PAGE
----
Performances are first-rate in this tense political thriller. Beckinsale is sympathetic as the idealistic yet frightened reporter, but Dillon dazzles as the Javert-like Fed who will use anything and everything within his power to break the reporter's will. The changing relationship between Rachel and her family gives the film humanity and elevates it from a mere "ripped from the headlines" flick to one of depth.
Bonus extras include deleted scenes, a making-of featurette, and filmmakers' commentary.
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2 of 2 people found the following review helpful By Jamie K. Douglas on May 2, 2010
Format: DVD
I did enjoy the movie and all characters, including Matt Dillon and Noah Wyle. Though the twist at the end what what "made" the movie it also defined for me what type of character Kate Beckinsale was really playing. I thought she did a great job portraying her part, but the actors reviews of the movie praised how great it was that she was unwilling to expose her source. The problem I had was wondering how anyone could take advantage of an incident such as she and be okay with destroying everyone around her including the lives of those involved in the story. Had her source been revealed, she would never had been allowed to print the story and would have been laughed out of the pressroom. Not to mention all the wasted time and energy spent by the government,the paper, etc. in trying to determine/protect whoever was responsible for commiting treason.
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6 of 8 people found the following review helpful By Eric Wilson on October 1, 2009
Format: DVD
The freedom of the press, issues of national security, and the consequences of standing by one's personal principles are all on trial in "Nothing But the Truth." I'm not sure why the reviews here tend to be so negative, save the ranting of those who fail to see that this film represents two sides.

Kate Beckinsale plays the role of a journalist who writes a story implicating the government's top echelons in declaring an act of war with trumped-up evidence. Matt Dillon plays the prosecutor who pressures her to reveal her source--since that source has violated the law by naming a covert CIA agent, played to great effect by Vera Farmiga. Yes, the plot has some obvious correlations to events of the past few years, which seems to be the thorn in the side of some reviewers, but it gives both sides important things to say. While the film does center around Beckinsale, building sympathy for her, it also gives Dillon's character a chance to stand by his own moral codes to protect his country. The issues of the First and Fifth Amendment are considered here.

"Nothing But the Truth" keeps us hooked by the secret identify of the source that Beckinsale protects with such ferocity. Alan Alda plays her lawyer, while Angela Bassett plays her editor. Though both add layers, it's Beckinsale, Farmiga, and Dillon who drive the story. Beckinsale and Farmiga are strong female characters, both threatened with the losses of marriage and family ties, both feeling persecuted for doing their jobs.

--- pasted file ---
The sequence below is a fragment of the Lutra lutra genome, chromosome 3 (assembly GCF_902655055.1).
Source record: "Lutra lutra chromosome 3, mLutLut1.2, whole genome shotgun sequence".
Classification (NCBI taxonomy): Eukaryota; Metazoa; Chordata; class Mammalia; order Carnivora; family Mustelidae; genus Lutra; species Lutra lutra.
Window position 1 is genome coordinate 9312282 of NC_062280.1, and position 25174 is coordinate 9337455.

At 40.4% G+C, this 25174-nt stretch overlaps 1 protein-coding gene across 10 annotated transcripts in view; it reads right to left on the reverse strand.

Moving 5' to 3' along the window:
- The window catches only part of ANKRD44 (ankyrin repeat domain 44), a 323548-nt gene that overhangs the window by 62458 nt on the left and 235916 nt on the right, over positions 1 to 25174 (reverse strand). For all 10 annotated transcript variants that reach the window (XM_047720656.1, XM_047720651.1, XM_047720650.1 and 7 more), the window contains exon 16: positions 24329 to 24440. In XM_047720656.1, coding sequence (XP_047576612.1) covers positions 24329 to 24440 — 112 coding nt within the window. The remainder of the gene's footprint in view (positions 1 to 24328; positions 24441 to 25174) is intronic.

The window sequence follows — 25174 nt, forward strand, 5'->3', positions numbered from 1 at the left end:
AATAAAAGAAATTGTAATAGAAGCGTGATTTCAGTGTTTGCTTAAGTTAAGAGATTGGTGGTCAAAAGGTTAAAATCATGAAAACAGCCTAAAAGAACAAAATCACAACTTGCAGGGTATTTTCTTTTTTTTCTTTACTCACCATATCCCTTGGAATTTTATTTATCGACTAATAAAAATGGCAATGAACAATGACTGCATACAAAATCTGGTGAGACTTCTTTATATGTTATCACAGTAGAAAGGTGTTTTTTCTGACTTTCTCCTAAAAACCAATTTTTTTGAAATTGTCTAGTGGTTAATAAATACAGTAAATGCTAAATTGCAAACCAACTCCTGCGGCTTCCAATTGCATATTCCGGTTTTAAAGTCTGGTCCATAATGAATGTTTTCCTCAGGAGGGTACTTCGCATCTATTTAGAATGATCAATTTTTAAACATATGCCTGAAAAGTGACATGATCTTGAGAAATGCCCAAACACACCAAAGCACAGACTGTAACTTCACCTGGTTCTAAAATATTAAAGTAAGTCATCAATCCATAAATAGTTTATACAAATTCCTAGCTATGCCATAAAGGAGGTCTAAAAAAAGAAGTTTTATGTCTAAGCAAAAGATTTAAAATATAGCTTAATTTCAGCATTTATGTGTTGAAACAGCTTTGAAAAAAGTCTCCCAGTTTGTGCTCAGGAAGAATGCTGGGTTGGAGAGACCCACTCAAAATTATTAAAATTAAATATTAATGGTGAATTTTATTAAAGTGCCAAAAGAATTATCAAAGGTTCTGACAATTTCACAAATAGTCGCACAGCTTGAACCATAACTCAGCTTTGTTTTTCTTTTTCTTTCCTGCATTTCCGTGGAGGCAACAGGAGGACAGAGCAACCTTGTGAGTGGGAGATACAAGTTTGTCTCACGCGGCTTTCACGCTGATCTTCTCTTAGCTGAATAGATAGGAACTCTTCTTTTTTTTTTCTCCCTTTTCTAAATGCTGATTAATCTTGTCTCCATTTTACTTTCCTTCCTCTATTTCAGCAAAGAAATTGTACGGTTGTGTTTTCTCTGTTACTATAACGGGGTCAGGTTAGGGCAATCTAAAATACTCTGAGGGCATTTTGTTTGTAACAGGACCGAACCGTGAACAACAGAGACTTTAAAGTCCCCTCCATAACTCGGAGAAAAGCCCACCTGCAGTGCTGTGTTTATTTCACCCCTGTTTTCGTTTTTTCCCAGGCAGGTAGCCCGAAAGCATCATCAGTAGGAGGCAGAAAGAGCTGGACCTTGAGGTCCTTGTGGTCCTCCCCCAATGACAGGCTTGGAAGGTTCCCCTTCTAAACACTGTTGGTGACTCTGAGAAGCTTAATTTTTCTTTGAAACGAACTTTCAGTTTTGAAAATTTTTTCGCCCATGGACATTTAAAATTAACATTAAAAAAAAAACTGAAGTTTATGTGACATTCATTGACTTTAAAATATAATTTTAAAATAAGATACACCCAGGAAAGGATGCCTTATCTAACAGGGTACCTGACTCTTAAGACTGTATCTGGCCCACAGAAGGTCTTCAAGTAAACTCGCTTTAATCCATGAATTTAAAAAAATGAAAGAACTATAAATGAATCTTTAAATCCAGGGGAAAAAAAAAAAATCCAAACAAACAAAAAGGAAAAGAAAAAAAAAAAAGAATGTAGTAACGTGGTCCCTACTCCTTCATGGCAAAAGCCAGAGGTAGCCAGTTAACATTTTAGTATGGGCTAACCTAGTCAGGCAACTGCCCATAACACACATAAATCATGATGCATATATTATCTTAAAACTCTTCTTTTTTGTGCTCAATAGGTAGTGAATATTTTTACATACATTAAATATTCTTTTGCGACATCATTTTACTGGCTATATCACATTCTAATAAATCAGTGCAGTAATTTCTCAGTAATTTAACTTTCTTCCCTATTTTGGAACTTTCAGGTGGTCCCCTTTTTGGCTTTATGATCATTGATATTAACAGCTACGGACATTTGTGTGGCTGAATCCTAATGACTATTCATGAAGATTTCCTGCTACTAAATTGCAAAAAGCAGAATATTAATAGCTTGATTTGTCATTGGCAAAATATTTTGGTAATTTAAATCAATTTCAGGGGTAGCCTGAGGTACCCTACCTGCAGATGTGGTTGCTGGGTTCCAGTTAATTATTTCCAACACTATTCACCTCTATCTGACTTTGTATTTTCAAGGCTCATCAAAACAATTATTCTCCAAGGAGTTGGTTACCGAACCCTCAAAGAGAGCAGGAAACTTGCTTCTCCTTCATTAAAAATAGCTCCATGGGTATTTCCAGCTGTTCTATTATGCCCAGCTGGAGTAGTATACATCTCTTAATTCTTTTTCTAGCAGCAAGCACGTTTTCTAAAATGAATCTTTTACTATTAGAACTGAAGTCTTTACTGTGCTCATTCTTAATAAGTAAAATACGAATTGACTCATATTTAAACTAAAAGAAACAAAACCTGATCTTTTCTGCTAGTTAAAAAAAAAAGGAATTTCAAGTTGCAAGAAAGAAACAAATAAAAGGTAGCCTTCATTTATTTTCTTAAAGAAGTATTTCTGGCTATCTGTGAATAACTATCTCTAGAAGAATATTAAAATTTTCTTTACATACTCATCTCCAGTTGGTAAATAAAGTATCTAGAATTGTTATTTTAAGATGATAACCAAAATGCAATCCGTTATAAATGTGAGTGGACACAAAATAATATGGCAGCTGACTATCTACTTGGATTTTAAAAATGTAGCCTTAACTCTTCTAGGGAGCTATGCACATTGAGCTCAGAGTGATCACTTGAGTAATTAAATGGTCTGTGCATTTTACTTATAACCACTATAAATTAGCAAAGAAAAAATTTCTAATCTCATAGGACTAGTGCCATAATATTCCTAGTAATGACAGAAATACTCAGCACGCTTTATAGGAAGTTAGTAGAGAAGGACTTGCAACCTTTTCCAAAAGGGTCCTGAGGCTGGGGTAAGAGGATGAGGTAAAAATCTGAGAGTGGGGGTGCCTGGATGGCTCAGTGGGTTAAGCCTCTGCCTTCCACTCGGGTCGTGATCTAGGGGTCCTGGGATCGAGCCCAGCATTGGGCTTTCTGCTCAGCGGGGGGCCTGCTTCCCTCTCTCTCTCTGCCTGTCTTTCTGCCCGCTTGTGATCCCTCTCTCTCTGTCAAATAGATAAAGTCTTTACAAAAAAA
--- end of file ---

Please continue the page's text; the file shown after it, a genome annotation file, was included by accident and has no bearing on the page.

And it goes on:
I hold dear the power of the written word and the right to speak the truth. I also believe national security is of vital importance, and I like the fact this film honors that as well.
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18 of 26 people found the following review helpful By GatheringTree on September 7, 2009
Format: DVD
**This entire comment is a SPOILER and best not to be read if you have not seen the movie or if you intend to see it.**

Throughout the movie, controversy is raised by lines being drawn between duty, occupation, integrity, and simple human decency. Sometimes these lines are crossed, depending on your point of view. Nonetheless, the viewer is looking for a strong protagonist and antagonist, which is not revealed and this is frustrating.

Most of the reviews I've read have completely misinterpreted the ending. They think it was based on the integrity of journalist confidentiality, the 1st amendment, etc. This may be because the entire movie, indeed, seemed to be about these things. All the way up to a very moving supreme court speech. So stirring that it might even persuade some viewers who were against the jailed reporter to turn to her side. It is, however, the misunderstanding of the astonishing ending which leaves viewers with a feeling of absurdity and a incorrect overall conclusion upon which many commentaries are based.

In fact, the ending made it quite clear what was going on the entire time. It also brought out who the antagonist was hands down. The movie portrays what happens when an irresponsible opportunistic journalist, in a highly responsible position, stumbles into two sources (the main source is an elementary school girl, who is the daughter of the woman she is going to expose; and a drunken high official semi-corroborator who agrees to go on record). This hand dealt to her tempts her to write a story of Pulitzer caliber.

The journalist arrogantly believes that she is untouchable if her story goes to press and sloughs off the warnings of the in-house advisor.